2019 is the year of the unicorn IPO. Many of the world’s best known, large tech companies are going public and offering their shares to retail investors for the first time. As you purchase these new shares, you might be wondering, what the return could have been had you invested in the company when it was still private?
If you aren’t well versed in private equity investing you might not be aware that private equity does not play by the same rules as public shares. Private shares, unlike public ones can be very difficult for the ordinary person to access. Although it is theoretically possible for a retail investor to invest in private companies, such as during a friends and family round, it is very difficult, or even impossible for ordinary investors to buy private shares in large pre-IPO tech companies. These high-demand companies tend to be very selective about who they sell shares to, and the secondary markets requires hundreds of thousands of dollars at a minimum to buy shares from an existing investor and be added to the company’s cap table.
Why is investing in large private companies so difficult? At this stage in the company’s development companies tend to be looking for investors with a strong reputation that will enhance their brand. Furthermore, in the United States, if a private company has more than 499 investors, they reach the 500 Shareholder threshold and they are required to start providing the same costly reports as a public company. Therefore, to avoid being subject to costly reporting requirements, private companies, try to keep their shareholder number fairly low.
Despite these challenges, there are still many private investors that might want to sell their shares before the company goes public. To address this need, secondary markets have emerged that allow investors to sign a contract for profit of shares, a legal contracts that entitle the buyer to all economic interest of the private shares, without requiring the company to update their cap table. This ensures that the company is able to retain the investors that they approve on their cap table, while providing liquidity to their shareholders. However, even in these secondary markets minimum investments tend to start at $20,000 due to the overhead of setting up these deals.
Ambisafe, a technology company with a mission to democratize financial markets by building capital markets infrastructure on the blockchain, is increasing accessibility to private equity through a new form of tokens. USPX, Ambisafe’s first pre-IPO token, represents shares in their Unicorns LP fund, a fund that will sign a contract for profit of shares with a private shareholder of SpaceX shares. The method is pretty simple. A SpaceX shareholder decides they want to sell their shares. Ambisafe, in partnership with US Capital Global, a well known US-based investment bank, purchases those shares into their fund Unicorn equities LP. The fund then issues shares onto the blockchain.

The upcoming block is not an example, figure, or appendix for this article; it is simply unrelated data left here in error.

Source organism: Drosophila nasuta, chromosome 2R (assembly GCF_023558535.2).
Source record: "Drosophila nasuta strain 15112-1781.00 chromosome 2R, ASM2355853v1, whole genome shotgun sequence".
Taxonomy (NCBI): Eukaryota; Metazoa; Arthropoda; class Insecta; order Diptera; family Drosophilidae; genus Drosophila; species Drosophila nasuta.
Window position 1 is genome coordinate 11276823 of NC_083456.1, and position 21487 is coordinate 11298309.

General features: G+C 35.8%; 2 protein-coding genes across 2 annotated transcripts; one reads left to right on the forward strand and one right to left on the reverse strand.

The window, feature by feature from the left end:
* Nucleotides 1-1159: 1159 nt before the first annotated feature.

USPX, Ambisafe’s first pre-IPO offering has a minimum investment of under $100, making it affordable to most investors. 10 USPX tokens will represent economic interest of 1 SpaceX share. After the token sale, token buyers will be able to trade their tokens freely on the secondary market. Should SpaceX go public, token holders will receive a liquidation event, receiving funds equal to their tokens in a stable coin.
Ambisafe’s founder, Andrii Zamovskiy is extremely bullish on the project. “Elon Musk is truly a visionary. He is not afraid to pursue difficult projects that will meet the future needs of humanity. Where others would say that is impossible, he sits down and maps out how to make the impossible, possible. Over the last 10 years SpaceX’s valuation has seen steady growth, so I feel it is an asset that many investors globally would be excited to hold. The goal with these pre-IPO offerings is to provide access to pre-IPO unicorns that have shown real traction, but that are not going to IPO tomorrow. This allows investors to see the price of their token increases with each new round of funding before the liquidation event.” Andrii Zamovskiy, founder at Ambisafe.
“SpaceX” is a registered® trademark of its respective holder Space Exploration Technologies Corp. (referred to herein as “SpaceX”). Any reference to SpaceX in this press release is made for general informational purposes only and does not constitute an endorsement or affiliation by Space Exploration Technologies Corp. This article does not constitute an offer to sell or the solicitation of an offer to buy, nor shall there be any sale of the USPX tokens in any jurisdiction in which such offer, solicitation or sale would be unlawful.